vests. If the seas are rolling remember to have one hand for the
vessel at all times to prevent falling. Trips on inflatables usually
provide a full flotation suit and require that you wear it. Be sure
to hold on to prevent bouncing out of the vessel.
Sun block is essential even
if a canopy is present over the passenger area. Sun reflects from the water
surface and will burn! You may also experience "wind burn". A moisturizer
may help to eliminate the drying effects of the wind.
If you are prone to motion sickness,
remedies should be taken before embarking on the journey. Prolonged looking
through binoculars or cameras or staring at the wake of the vessel can
promote motion sickness. Be careful what you eat before you board
- avoid greasy foods and too many liquids. Keep your eyes focusing
on the horizon. Move toward the stern and midship rather than the
bow where the vessel's motion may be more noticeable. Avoid closed
spaces such as cabins; fresh, moving air is better.
Remember to bring binoculars
(7 x 35 or 7 x 50 are good for water use since the magnification isn't
great enough to accentuate the shakiness of your hand or vessel), cameras
(motion and still), film, and extra batteries. A telephoto lens is helpful.
Although you may be excited to see your first whale, if you have a short
lens the photograph will be disappointing unless the whale is very close.
Remember to put your camera down at times so you can see more of the whales.
Sounds are also important and a tape recorder is helpful to record the
impressive sounds of the blows, tail lobbing, etc., and the excitement
of fellow passengers. Some vessels carry extra film if you run out.
Some vessels provide hot beverages,
snacks and even meals. Check before you leave. If not bring along some
snacks such as crackers. Limiting the amount of fluids ingested may
be helpful if you are prone to motion sickness.
Most vessels have marine toilets
with the exception of inflatables and small open speed boats. Make sure
you check how long you will be at sea if a marine toilet is not available.
If you want a record of where
you saw whales, your captain may be able to provide latitude and longitude.
Navigation equipment today is very accurate. Bring a small notebook so
you can record this and other things about the trip. Most companies provide
an information sheet upon which you can also make notes. If you have a
hand held GPS, bring it along.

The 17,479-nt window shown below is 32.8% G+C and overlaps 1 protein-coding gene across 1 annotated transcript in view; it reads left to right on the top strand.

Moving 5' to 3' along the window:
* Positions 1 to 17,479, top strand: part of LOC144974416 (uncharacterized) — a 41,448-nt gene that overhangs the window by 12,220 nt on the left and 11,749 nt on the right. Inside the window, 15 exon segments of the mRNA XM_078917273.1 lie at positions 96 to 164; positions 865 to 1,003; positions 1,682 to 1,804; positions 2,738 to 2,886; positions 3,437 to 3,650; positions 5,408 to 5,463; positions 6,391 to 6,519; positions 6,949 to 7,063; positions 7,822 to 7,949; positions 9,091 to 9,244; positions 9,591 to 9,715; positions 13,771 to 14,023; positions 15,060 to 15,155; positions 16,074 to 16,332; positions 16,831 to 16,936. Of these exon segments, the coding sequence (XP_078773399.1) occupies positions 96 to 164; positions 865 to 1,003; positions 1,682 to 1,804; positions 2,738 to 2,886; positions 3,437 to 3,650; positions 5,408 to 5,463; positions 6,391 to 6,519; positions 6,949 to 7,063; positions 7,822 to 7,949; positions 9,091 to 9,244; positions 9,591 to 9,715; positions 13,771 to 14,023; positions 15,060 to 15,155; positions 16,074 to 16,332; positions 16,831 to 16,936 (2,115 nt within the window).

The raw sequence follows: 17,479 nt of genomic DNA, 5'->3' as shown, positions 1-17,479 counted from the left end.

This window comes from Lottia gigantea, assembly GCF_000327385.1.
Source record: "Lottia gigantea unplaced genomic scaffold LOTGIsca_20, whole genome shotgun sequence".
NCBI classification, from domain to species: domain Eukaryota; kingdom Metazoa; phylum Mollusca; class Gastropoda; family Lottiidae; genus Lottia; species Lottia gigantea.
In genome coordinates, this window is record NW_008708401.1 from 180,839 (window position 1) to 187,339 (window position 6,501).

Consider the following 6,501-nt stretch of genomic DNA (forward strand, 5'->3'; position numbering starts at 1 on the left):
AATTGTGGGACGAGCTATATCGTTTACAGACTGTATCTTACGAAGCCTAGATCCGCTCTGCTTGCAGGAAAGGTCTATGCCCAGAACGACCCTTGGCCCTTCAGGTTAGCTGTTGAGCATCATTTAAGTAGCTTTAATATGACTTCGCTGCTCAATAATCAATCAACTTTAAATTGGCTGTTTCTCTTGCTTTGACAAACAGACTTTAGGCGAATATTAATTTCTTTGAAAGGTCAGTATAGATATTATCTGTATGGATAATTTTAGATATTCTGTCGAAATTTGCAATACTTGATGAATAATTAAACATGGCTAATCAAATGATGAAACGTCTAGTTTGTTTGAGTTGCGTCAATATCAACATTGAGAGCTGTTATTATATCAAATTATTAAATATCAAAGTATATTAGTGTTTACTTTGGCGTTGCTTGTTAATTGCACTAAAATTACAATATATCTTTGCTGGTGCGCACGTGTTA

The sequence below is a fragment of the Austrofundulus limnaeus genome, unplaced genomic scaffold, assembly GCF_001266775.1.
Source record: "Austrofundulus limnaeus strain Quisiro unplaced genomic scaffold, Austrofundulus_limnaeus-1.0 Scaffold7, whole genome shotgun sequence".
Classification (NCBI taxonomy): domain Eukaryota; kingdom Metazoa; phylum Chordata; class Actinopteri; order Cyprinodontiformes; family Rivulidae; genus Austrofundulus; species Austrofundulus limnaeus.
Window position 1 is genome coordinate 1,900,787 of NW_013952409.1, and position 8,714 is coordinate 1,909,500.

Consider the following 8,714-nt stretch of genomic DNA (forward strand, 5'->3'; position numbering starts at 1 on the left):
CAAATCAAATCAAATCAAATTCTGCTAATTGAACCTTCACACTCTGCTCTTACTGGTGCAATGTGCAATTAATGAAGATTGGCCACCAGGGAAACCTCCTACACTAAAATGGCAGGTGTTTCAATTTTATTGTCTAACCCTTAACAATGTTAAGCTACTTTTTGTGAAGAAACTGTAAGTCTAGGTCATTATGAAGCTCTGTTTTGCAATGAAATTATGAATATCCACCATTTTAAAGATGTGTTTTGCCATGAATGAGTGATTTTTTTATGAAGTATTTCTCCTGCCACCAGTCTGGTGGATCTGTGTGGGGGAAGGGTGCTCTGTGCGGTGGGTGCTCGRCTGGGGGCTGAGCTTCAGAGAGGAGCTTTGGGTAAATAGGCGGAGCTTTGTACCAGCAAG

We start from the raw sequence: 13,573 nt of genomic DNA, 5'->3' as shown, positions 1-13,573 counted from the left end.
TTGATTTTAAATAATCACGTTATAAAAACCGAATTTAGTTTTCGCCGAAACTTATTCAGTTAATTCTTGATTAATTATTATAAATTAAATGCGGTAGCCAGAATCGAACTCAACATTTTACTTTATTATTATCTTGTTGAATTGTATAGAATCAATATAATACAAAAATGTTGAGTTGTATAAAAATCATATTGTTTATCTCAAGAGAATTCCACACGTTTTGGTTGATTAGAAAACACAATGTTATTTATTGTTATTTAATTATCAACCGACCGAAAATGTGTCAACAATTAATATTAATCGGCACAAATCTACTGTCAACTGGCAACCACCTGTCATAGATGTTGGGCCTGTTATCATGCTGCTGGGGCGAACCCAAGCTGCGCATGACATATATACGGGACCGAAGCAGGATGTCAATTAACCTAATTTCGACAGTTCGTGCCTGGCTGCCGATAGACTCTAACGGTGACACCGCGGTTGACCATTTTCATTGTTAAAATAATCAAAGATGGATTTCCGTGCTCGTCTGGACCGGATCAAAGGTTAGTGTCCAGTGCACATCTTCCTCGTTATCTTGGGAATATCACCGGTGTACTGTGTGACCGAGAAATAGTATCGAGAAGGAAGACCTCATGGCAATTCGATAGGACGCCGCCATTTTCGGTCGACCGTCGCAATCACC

If you are travelling with children,
bring some activities which can be done on a moving vessel. These may not
be appropriate on vessels such as inflatables and small open speed boats.
For any electronic equipment,
protection from salt spray is critical. Salt water will destroy equipment
quickly. Plastic zipable bags are very useful. Do not spread
the water around if your equipment does get sprayed but rather daub with
absorbent cloths or pads and rinse with fresh water. Equipment should
always be cleaned after a trip at sea.
There may be times when very
little appears to be happening. Some like to bring books or headsets
for music for these times but remember that things may happen quickly (such
as a breaching basking shark) and your best opportunity to see these is
if you are constantly on the lookout.
Remember that anything containing
a magnet (such as cameras, headphones) should not be placed beside the
ship's compass. Some metal objects (such as cutlery) will also interfere.
Ship safety is the responsibility
of the captain and/or owner and is under the jurisdiction of the Canadian
Coast Guard. Regulations vary depending on the size of the vessel, number
of passengers, and area and time of operation. Most whale watching companies
are licensed only for daylight cruises.
Captains must have a Limited
Masters Certificate, valid for five years. The minimum requirements for
a Limited Masters is two months service on a ship of not less than five
tons gross, a valid sight test, completion of a Marine Emergency Duties,
Small Vessel Safety (MED A2) course, a valid Basic First Aid course, a
Canadian citizen or permanent resident, at least 18 years old, medical
certificate, proper examination of navigation, safety, etc. For larger